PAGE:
Monday, June 04, 2012

More Than We Think We Can Be

Sermon preached on the Day of Pentecost, March 27, 2012 at the Church of St. Luke & St. Simon Cyrene:  Ezekiel 37:1-11 

           In Australian aboriginal culture, there are many kinds of spirits that control what happen to people, some for good and some for ill.  My favorite is what our tour guide in the Northern Territory called “the cheeky spirit.”  Where something might happen to us and we say, “That’s how I know God has a sense of humor,” the aboriginal people say, “I was met by a cheeky spirit.”

            How do we know what kind of spirit the Holy Spirit is?  The answer is obvious, I suppose:  the Holy Spirit is “holy.”  The Holy Spirit is God.  But what does that mean in the realm of lived human experience?  How do we know when it is the Holy Spirit, and not a different spirit, cheeky or otherwise, that is working in our lives?

            In Ezekiel’s wonderful vision of the valley of dry bones, the turning point comes in verse nine:

Then he said to me, prophesy to the breath, prophesy, mortal, and say to the breath: Come from the four winds, O breath, and breathe upon these slain that they may live.

            Bear with me as I use biblical words to get at some meaning here. Trust me, the payoff is great.

            When the Hebrew Bible was translated into Greek, this verse used the word pneuma for breath.  The same word can also mean “spirit” or “wind.”  The “Holy Spirit” in Greek is the hagia pneuma.  But the translators used a different word for “breathe upon,” one not related to pneuma.

            The translator used a word that is found in the New Testament, in its original Greek, only one time, in John’s Gospel, 20:22, in the Easter story. After an initial encounter with Mary Magdalene, Jesus appears to all the disciples except Thomas.  He says to them, “Peace be with you,” and then the text says

When he had said this, he breathed on them, and said to them, receive the Holy Spirit.

            The word for “breathed on” is that one New Testament occurrence of the word used in the Septuagint translation of Ezekiel 37.  The word is enephusesen.  Now that is a word, like many Greek words, that does not translate into English very well and has some connotations that the English words “breathe on” or “breathe upon” cannot pick up.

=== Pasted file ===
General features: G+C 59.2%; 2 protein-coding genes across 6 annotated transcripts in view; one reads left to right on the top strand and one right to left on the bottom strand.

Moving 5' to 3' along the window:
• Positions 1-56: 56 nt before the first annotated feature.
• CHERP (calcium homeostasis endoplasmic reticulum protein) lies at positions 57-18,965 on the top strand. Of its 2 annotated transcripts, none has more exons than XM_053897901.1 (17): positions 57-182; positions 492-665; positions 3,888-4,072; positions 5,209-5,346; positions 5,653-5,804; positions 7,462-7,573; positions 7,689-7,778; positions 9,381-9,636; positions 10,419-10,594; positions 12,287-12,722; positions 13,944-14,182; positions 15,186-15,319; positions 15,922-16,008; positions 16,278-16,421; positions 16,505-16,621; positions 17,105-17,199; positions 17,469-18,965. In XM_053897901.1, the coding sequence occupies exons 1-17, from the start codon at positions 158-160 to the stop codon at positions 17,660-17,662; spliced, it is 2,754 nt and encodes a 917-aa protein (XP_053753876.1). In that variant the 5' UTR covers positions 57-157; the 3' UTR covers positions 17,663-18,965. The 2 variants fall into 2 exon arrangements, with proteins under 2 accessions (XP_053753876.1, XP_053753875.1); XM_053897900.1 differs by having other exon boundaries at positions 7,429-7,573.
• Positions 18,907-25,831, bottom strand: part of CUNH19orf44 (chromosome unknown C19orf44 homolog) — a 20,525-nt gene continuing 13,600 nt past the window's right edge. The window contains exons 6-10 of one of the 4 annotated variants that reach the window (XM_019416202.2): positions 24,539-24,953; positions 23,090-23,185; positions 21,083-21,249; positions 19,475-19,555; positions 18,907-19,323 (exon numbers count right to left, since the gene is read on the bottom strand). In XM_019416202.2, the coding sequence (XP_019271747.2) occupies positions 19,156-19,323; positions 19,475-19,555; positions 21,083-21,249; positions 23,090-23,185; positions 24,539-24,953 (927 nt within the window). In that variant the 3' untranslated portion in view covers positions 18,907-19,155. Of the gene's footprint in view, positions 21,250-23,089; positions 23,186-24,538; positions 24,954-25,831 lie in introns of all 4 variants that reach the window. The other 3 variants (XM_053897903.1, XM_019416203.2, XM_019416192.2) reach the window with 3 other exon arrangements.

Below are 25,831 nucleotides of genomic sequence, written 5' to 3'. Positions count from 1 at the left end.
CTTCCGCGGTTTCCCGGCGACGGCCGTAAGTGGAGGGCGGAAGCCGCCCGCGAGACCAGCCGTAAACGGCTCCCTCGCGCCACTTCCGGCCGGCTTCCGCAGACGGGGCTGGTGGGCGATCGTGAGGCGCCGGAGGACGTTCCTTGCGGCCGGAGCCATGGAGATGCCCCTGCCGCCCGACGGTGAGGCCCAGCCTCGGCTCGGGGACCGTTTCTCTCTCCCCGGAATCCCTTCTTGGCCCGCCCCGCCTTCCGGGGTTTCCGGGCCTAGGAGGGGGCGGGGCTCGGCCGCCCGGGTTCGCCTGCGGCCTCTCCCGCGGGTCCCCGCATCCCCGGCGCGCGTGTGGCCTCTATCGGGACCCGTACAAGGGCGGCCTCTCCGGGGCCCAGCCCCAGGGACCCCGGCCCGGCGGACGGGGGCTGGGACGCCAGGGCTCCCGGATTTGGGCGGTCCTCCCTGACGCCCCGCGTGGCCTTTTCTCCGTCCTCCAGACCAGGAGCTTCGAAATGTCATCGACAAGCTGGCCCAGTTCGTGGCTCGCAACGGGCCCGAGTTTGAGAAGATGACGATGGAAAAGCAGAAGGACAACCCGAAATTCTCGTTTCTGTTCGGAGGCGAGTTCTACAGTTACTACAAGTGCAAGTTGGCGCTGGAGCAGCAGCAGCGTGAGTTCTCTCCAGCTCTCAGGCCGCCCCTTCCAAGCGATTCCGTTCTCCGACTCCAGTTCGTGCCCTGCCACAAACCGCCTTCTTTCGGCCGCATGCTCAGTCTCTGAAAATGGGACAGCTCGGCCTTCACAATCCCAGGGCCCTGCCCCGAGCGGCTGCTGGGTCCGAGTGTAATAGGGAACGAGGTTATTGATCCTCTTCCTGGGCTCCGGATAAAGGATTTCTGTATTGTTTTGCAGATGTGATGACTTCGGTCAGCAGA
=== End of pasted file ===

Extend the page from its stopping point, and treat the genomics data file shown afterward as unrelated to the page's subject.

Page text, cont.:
The heart of the word enephusesen is the word phusis, “nature,” or in its verbal form, “to become,” or “to grow.”  There actually is an English word that comes from this words:  “infuse.”

            And here is why you have endured my playing around with Greek words for a few moments:  When God’s Spirit is breathed into us it is nature itself which is infused into us.  The Holy Spirit causes growth, helps us become.

            So here is how you can tell the difference between the Holy Spirit and some other spirit, in the words of one of my favorite theologians, James Alison.

…there is a real difference between being possessed by a spirit, and being indwelt by the Holy Spirit, and the difference is essentially that other spirits … displace people when they move them. If you’re possessed, you become less who you are: you are ‘taken out of yourself’, you are no longer rational, free, etc. You find yourself acting out … under the control of someone else. Whereas the point of the Holy Spirit is that unlike other spirits, it moves without displacing, so that it is ‘more you’ who is doing something, if you are doing something ‘in the Spirit’. It’s actually more rational, more logical, more emotionally healthy, and you are ‘more than who you thought you were’…[1]

            We are celebrating today God’s gift of his own Spirit, to infuse us with the power to become more than we think we are.  The Holy Spirit is God’s continuing creativity within us.  This is what we mean when we say the popular phrase, “God isn’t finished with me yet.”  Unlike a lot of popular sayings about God, this one happens to be true.

            We remain free human beings. It is always our choice to cooperate with the Holy Spirit in our lives or not.  Sometimes that cooperation will require some sacrifice or some pain, because sometimes we need to shed things we have acquired that have distorted who God made us to be and wants to continue to make us to be.

            And sometimes the Holy Spirit can herself be a bit cheeky, because one of her tools is humor, which is sometimes required to snap us out wherever we are stuck.

            The good news today, my friends, and it is laugh out loud good news, is that God wants to be in on the ongoing shaping of our lives.  God wants us to be all we can be, because God has already had that vision of us and called it “good.”  May the Holy Spirit keep this child we are about to baptize, and all of us, on the journey to becoming more than we think we can be.

[1] James Alison, “How do we talk about the Spirit?” transcript of a talk given on May 13, 2007 at the London Centre for Spirituality and found on Alison’s website:

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